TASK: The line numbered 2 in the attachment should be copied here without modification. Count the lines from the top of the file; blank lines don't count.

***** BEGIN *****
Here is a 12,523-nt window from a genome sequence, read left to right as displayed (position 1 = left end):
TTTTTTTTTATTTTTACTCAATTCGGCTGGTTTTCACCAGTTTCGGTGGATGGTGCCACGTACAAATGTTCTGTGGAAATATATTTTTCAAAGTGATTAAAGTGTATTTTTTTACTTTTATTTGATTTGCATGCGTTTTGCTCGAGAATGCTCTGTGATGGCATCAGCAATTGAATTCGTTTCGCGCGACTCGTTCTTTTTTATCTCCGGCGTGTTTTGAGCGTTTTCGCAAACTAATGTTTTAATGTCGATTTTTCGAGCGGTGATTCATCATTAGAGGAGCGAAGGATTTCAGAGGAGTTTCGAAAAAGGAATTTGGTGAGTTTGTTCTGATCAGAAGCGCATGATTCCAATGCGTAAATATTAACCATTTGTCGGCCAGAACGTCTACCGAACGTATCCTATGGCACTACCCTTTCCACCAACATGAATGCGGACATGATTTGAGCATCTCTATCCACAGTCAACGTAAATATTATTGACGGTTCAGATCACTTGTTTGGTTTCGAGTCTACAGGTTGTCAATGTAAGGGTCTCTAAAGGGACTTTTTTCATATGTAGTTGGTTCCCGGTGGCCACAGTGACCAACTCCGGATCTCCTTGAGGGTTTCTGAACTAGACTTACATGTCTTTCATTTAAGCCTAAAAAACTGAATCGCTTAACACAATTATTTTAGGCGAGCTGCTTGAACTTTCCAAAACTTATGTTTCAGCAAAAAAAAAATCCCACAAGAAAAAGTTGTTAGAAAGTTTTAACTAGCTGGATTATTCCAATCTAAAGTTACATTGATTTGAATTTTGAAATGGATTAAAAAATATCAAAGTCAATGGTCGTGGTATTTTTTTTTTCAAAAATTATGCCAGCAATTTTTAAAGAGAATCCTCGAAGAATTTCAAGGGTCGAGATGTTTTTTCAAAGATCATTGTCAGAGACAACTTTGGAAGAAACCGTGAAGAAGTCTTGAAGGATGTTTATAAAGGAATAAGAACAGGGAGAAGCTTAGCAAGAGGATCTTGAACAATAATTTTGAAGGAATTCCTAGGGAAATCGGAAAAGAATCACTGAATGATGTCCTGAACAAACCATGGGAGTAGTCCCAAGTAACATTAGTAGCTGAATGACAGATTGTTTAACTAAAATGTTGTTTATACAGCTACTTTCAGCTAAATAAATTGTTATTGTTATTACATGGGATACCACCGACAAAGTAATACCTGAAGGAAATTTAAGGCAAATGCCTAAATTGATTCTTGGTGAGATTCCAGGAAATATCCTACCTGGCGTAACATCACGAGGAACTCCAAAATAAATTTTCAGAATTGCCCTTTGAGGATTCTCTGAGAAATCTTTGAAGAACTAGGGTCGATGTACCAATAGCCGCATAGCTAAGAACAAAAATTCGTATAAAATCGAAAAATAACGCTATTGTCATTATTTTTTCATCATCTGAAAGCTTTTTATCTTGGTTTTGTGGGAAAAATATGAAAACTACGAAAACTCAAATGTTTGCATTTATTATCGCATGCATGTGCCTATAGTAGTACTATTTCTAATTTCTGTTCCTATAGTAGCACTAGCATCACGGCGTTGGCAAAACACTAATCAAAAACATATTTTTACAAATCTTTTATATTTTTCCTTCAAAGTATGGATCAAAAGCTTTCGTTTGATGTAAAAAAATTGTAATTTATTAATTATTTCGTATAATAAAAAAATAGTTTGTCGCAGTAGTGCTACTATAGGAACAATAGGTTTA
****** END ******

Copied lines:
TTTTTTTTTATTTTTACTCAATTCGGCTGGTTTTCACCAGTTTCGGTGGATGGTGCCACGTACAAATGTTCTGTGGAAATATATTTTTCAAAGTGATTAAAGTGTATTTTTTTACTTTTATTTGATTTGCATGCGTTTTGCTCGAGAATGCTCTGTGATGGCATCAGCAATTGAATTCGTTTCGCGCGACTCGTTCTTTTTTATCTCCGGCGTGTTTTGAGCGTTTTCGCAAACTAATGTTTTAATGTCGATTTTTCGAGCGGTGATTCATCATTAGAGGAGCGAAGGATTTCAGAGGAGTTTCGAAAAAGGAATTTGGTGAGTTTGTTCTGATCAGAAGCGCATGATTCCAATGCGTAAATATTAACCATTTGTCGGCCAGAACGTCTACCGAACGTATCCTATGGCACTACCCTTTCCACCAACATGAATGCGGACATGATTTGAGCATCTCTATCCACAGTCAACGTAAATATTATTGACGGTTCAGATCACTTGTTTGGTTTCGAGTCTACAGGTTGTCAATGTAAGGGTCTCTAAAGGGACTTTTTTCATATGTAGTTGGTTCCCGGTGGCCACAGTGACCAACTCCGGATCTCCTTGAGGGTTTCTGAACTAGACTTACATGTCTTTCATTTAAGCCTAAAAAACTGAATCGCTTAACACAATTATTTTAGGCGAGCTGCTTGAACTTTCCAAAACTTATGTTTCAGCAAAAAAAAAATCCCACAAGAAAAAGTTGTTAGAAAGTTTTAACTAGCTGGATTATTCCAATCTAAAGTTACATTGATTTGAATTTTGAAATGGATTAAAAAATATCAAAGTCAATGGTCGTGGTATTTTTTTTTTCAAAAATTATGCCAGCAATTTTTAAAGAGAATCCTCGAAGAATTTCAAGGGTCGAGATGTTTTTTCAAAGATCATTGTCAGAGACAACTTTGGAAGAAACCGTGAAGAAGTCTTGAAGGATGTTTATAAAGGAATAAGAACAGGGAGAAGCTTAGCAAGAGGATCTTGAACAATAATTTTGAAGGAATTCCTAGGGAAATCGGAAAAGAATCACTGAATGATGTCCTGAACAAACCATGGGAGTAGTCCCAAGTAACATTAGTAGCTGAATGACAGATTGTTTAACTAAAATGTTGTTTATACAGCTACTTTCAGCTAAATAAATTGTTATTGTTATTACATGGGATACCACCGACAAAGTAATACCTGAAGGAAATTTAAGGCAAATGCCTAAATTGATTCTTGGTGAGATTCCAGGAAATATCCTACCTGGCGTAACATCACGAGGAACTCCAAAATAAATTTTCAGAATTGCCCTTTGAGGATTCTCTGAGAAATCTTTGAAGAACTAGGGTCGATGTACCAATAGCCGCATAGCTAAGAACAAAAATTCGTATAAAATCGAAAAATAACGCTATTGTCATTATTTTTTCATCATCTGAAAGCTTTTTATCTTGGTTTTGTGGGAAAAATATGAAAACTACGAAAACTCAAATGTTTGCATTTATTATCGCATGCATGTGCCTATAGTAGTACTATTTCTAATTTCTGTTCCTATAGTAGCACTAGCATCACGGCGTTGGCAAAACACTAATCAAAAACATATTTTTACAAATCTTTTATATTTTTCCTTCAAAGTATGGATCAAAAGCTTTCGTTTGATGTAAAAAAATTGTAATTTATTAATTATTTCGTATAATAAAAAAATAGTTTGTCGCAGTAGTGCTACTATAGGAACAATAGGTTTA